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Charlotte Juarez's Going Home
Sunday, March 23 - Ganging a Wee Bittie

Sunday, March 23rd, 2003
Mingalar, Edinburgh 7:40 a.m.

Well, I’m packed up – two bags tight as a drum, my back pack bursting at the seams, our little bag of provisions (from Tesco) of rolls and soda pop, getting ready to go to Waverly with Robbie and Nickie and Lia and Suzanne to show them “meh Dundee.” Sounds like they’re getting ready to go ….

Dunlaw House, Dundee 10:35 p.m.
The taxi came just as I settled down to write. Min Sue had ordered a taxi for five to pick us up to take us to Waverly Station, but unfortunately neglected to add we also had luggage for five. I wish we had taken a picture of us, luggage and all, crowded into the taxi. We were all either sitting on luggage, holding luggage, or, in Nickie’s case, sitting in each others’ laps. But our fun ride was brief and eventful. We either were not a noticeable sight to local Bobbies or there are no seatbelt laws or taxi crowding regulations for us to violate this Sunday morning.

Five of us left – me, Robbie, Nickie, Lia and Suzanne. Belinda and Kari who had just arrived last night opted to sleep a little longer, catch a few sights in Edinburgh and join us at Dunlaw House “around sixish.”

So, let’s see, what have I done since the 21st? Obviously I’ve been busy – so busy I’m two days behind in my “Dundee Diary.” Robbie and Nickie arrived safe and well after an uneventful trip across the Atlantic. I told them one of our New York group might not be joining us and their concerns were the same as mine – hoping she’ll change her mind and come on over.

I said their trip to Edinburgh was uneventful. Not so finding Mingalar – seems Robbie left the address and phone number back in Arizona and had to find the Edinburgh tourist board to get the address. Before they figured out the tourist board might help, they did consider just waiting at the Airport in the sure expectation that if they didn’t show up sooner or later, knowing I’m a social worker and supposedly good at solving other people’s problems, I’d find them somehow and bring them back into the fold!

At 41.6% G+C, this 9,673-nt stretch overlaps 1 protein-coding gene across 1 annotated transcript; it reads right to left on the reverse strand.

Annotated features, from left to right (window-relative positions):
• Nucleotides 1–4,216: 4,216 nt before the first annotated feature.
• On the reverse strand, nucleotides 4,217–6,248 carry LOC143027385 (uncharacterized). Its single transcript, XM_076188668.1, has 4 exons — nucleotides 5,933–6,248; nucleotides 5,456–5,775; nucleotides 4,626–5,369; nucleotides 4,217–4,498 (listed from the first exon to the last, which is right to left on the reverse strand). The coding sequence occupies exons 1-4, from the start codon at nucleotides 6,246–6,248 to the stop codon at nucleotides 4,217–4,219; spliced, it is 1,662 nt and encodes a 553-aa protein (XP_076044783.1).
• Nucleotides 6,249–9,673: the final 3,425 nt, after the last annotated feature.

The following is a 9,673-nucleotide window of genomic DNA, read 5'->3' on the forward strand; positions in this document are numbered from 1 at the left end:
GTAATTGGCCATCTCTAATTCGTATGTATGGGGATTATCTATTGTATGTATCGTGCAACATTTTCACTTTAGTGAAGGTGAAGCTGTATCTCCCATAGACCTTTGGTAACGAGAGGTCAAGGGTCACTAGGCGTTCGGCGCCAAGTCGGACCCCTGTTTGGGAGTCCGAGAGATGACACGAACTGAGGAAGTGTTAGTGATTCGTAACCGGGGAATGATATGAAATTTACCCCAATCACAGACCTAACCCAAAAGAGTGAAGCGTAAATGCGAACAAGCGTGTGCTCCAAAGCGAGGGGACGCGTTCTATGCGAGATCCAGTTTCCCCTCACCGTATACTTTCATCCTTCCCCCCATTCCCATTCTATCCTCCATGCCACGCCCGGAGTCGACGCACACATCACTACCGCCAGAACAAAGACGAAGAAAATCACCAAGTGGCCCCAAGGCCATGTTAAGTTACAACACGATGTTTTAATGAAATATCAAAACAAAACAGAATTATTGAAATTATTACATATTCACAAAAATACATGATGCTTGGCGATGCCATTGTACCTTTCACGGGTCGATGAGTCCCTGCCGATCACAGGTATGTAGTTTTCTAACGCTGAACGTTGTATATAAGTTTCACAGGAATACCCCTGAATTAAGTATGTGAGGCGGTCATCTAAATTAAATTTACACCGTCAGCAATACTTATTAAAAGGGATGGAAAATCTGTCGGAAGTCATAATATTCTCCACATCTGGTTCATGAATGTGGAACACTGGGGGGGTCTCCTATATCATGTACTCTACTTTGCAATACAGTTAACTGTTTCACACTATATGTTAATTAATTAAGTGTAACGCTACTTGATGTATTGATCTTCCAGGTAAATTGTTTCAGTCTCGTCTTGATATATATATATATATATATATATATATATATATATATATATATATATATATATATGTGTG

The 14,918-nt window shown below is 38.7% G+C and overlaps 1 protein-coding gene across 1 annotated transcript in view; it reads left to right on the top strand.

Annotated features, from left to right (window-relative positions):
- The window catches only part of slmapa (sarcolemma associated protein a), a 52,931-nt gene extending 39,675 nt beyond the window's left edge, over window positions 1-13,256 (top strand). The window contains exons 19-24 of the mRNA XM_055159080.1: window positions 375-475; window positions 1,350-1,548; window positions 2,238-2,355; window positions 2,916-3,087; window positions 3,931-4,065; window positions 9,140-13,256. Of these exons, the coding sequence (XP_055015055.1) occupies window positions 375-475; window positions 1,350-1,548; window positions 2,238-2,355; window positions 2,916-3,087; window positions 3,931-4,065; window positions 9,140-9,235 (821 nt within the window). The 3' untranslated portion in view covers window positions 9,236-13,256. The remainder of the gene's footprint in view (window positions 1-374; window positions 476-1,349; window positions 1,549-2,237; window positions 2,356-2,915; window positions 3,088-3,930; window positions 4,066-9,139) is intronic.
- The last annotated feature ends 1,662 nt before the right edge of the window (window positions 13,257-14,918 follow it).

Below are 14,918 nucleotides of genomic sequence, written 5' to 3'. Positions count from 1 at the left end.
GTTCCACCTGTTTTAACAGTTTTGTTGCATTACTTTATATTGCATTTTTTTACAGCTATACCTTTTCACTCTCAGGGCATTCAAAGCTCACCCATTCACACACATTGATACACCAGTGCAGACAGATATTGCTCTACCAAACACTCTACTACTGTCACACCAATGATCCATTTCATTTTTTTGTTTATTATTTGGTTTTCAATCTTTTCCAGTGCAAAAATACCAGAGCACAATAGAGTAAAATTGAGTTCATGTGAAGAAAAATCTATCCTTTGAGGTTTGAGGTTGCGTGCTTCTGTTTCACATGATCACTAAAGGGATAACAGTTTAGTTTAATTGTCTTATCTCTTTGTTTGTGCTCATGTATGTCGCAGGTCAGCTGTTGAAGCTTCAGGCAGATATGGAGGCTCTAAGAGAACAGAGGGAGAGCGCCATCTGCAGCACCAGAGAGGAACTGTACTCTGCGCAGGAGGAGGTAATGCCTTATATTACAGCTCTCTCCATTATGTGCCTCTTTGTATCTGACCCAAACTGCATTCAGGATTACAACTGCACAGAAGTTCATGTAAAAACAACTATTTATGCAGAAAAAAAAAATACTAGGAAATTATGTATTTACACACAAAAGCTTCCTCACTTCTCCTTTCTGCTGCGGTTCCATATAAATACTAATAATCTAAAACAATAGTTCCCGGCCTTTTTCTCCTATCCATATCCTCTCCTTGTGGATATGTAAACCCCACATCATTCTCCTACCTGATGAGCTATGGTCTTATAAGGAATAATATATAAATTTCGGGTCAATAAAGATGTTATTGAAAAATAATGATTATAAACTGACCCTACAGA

But they solved their own problems, found their way to Mingalar – after a taxi trip back to the airport from Waverly Station bus stop as if retracing their steps would help them find the address or phone number – and we were all very happy to see each other.

Robbie has known me since I moved to Arizona in 1987 from Utah. She was my first boss in the renal dialysis center profession I’m now engaged in and has been a friend and a mentor ever since then. This is a woman I would cheerfully work for any time. Fortunately, I have her “twin sister” – at least in management skills and commitment to her staff – as one of my bosses right now. Maybe I can get her to come on a trip to Scotland one day and see what adventures we could get up to! I’m sure if there were a Nascar race their (which is my current boss’s recreational passion) I just might be able to persuade her ….

But, back to our story: Robbie and Nickie settled in, unpacked a little, and came with me to our Tesco supermarket to get some fruit and rolls and bridies and cold meats and have a nice lunch together in our room.

Apparently, I broke one of the shopping cart rules by selecting a cart with a child safety seat in it – I saw at least a dozen in the cart corral just like it – but did not realize these are reserved for folks with kiddies so had to return the cart and use one without a child safety seat. I found this all out when I was politely stopped by store security and firmly told to return the cart I was absconding with. See, my children, you barely left me in this now foreign homeland and see what unintended trouble I can get into! But I have an excuse, we didn’t have supermarkets in Dundee when I left in 1965, much less shopping carts, if I remember correctly – my mum and I were still going to Massey’s, Low’s, Lipton’s or the wee shoppies up off of Macalpine Road.

After having a wee bite, Robbie and Nikki crashed. I took a wee snooze, myself.